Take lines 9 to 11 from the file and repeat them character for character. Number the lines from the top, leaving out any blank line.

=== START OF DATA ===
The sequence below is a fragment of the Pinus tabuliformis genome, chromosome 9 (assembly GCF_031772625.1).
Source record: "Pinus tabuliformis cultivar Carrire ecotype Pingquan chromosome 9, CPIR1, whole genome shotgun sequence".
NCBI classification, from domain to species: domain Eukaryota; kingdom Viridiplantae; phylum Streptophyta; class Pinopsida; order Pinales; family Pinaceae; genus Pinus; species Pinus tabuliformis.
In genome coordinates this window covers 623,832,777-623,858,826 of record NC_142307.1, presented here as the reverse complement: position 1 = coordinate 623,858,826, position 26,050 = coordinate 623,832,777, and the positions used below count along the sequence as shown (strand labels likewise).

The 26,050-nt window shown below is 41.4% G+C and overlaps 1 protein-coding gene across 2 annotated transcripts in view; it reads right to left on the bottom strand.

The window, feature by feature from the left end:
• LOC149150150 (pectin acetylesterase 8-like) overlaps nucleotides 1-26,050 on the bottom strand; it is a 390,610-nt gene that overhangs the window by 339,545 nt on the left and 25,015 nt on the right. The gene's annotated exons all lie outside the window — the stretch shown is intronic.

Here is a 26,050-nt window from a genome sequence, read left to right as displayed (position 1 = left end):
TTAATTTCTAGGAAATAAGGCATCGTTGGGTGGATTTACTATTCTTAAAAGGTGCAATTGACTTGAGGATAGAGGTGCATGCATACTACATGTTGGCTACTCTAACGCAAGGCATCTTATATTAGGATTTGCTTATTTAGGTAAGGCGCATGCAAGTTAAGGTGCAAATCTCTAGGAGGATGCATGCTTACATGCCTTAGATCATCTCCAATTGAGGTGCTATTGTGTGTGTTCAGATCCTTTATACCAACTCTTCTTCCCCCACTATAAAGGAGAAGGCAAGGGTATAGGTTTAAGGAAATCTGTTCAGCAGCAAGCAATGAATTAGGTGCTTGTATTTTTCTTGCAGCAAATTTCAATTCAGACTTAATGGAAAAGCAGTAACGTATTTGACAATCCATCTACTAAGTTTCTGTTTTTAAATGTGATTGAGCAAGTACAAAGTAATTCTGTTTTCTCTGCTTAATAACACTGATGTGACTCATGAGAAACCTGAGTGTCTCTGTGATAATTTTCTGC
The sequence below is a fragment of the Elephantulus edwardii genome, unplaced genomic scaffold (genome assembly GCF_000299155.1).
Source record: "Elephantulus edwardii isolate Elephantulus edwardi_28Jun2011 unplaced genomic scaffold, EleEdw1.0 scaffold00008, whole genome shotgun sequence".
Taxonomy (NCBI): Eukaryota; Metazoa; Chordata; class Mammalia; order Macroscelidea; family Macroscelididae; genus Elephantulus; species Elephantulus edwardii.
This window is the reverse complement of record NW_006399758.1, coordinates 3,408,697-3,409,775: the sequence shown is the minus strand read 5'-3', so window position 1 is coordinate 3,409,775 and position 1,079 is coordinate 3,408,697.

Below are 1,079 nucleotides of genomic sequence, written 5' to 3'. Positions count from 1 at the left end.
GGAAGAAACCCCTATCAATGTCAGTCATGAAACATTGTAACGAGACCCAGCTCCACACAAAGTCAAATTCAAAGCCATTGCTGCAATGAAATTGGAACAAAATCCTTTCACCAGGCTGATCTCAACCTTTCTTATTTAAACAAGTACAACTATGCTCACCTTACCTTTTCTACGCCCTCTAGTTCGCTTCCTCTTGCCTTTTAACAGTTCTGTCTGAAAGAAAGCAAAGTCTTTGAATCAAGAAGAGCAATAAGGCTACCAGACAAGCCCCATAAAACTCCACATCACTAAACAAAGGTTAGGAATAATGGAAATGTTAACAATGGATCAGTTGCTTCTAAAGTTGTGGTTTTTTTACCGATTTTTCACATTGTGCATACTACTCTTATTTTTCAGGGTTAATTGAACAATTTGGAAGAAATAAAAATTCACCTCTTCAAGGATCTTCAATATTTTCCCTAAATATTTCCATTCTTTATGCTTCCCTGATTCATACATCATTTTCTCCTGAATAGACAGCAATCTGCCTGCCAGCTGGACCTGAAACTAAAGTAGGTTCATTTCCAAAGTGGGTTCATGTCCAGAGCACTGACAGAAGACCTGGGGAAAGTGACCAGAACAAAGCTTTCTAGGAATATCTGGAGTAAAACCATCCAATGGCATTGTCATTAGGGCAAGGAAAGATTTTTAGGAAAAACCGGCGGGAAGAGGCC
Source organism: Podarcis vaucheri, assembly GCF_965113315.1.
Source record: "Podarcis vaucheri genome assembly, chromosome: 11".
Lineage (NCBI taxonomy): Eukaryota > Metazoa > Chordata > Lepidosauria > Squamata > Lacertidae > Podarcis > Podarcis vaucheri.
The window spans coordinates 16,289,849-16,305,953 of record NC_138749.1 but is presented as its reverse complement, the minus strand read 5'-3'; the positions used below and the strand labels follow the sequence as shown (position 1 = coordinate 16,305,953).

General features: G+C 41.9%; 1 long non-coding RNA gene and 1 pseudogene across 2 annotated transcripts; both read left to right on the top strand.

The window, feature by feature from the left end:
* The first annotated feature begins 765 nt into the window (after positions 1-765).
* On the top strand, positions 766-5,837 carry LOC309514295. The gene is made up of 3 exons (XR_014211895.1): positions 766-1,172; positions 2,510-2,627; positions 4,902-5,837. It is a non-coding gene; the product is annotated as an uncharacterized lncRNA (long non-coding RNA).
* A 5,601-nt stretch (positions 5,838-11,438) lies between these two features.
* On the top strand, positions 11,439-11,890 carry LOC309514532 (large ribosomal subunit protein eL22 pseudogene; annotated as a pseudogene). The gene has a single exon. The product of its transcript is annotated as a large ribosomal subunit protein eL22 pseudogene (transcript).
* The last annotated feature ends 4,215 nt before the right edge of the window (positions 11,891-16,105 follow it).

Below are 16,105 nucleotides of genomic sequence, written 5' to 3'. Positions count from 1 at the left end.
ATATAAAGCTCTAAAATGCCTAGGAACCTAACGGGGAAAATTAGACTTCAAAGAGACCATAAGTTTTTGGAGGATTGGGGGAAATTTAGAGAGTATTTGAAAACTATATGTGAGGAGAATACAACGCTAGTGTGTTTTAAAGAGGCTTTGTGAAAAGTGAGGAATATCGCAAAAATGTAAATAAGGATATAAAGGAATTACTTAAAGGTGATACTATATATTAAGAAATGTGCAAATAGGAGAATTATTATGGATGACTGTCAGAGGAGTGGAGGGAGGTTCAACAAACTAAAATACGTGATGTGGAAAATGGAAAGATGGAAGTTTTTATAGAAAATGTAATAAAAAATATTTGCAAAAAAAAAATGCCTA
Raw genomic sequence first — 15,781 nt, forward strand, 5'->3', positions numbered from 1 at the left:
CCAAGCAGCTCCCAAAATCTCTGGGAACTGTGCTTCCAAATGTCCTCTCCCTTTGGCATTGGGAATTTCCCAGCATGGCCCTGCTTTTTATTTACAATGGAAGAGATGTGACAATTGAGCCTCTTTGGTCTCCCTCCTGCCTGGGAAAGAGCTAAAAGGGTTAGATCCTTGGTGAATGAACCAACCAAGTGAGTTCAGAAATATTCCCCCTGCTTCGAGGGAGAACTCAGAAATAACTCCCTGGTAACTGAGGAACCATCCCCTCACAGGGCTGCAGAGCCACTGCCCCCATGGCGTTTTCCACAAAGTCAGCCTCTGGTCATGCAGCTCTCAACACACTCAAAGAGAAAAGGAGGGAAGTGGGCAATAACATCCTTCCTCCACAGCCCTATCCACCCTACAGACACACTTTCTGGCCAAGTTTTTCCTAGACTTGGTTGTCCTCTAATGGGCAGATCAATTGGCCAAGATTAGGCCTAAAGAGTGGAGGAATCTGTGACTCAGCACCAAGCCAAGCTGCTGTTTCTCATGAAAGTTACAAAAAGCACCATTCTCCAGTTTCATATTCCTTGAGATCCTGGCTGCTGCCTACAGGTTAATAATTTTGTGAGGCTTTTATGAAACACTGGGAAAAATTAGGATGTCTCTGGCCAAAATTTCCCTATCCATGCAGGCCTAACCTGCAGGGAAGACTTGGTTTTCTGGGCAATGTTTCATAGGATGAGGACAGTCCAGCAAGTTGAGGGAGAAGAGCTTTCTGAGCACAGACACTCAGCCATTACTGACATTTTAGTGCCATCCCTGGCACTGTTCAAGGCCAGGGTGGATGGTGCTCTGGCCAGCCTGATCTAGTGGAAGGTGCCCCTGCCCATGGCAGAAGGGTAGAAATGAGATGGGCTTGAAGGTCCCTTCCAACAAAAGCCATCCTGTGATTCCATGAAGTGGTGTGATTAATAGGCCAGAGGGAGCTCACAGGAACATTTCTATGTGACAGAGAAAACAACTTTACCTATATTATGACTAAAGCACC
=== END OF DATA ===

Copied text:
TTAATTTCTAGGAAATAAGGCATCGTTGGGTGGATTTACTATTCTTAAAAGGTGCAATTGACTTGAGGATAGAGGTGCATGCATACTACATGTTGGCTACTCTAACGCAAGGCATCTTATATTAGGATTTGCTTATTTAGGTAAGGCGCATGCAAGTTAAGGTGCAAATCTCTAGGAGGATGCATGCTTACATGCCTTAGATCATCTCCAATTGAGGTGCTATTGTGTGTGTTCAGATCCTTTATACCAACTCTTCTTCCCCCACTATAAAGGAGAAGGCAAGGGTATAGGTTTAAGGAAATCTGTTCAGCAGCAAGCAATGAATTAGGTGCTTGTATTTTTCTTGCAGCAAATTTCAATTCAGACTTAATGGAAAAGCAGTAACGTATTTGACAATCCATCTACTAAGTTTCTGTTTTTAAATGTGATTGAGCAAGTACAAAGTAATTCTGTTTTCTCTGCTTAATAACACTGATGTGACTCATGAGAAACCTGAGTGTCTCTGTGATAATTTTCTGC
The sequence below is a fragment of the Elephantulus edwardii genome, unplaced genomic scaffold (genome assembly GCF_000299155.1).
Source record: "Elephantulus edwardii isolate Elephantulus edwardi_28Jun2011 unplaced genomic scaffold, EleEdw1.0 scaffold00008, whole genome shotgun sequence".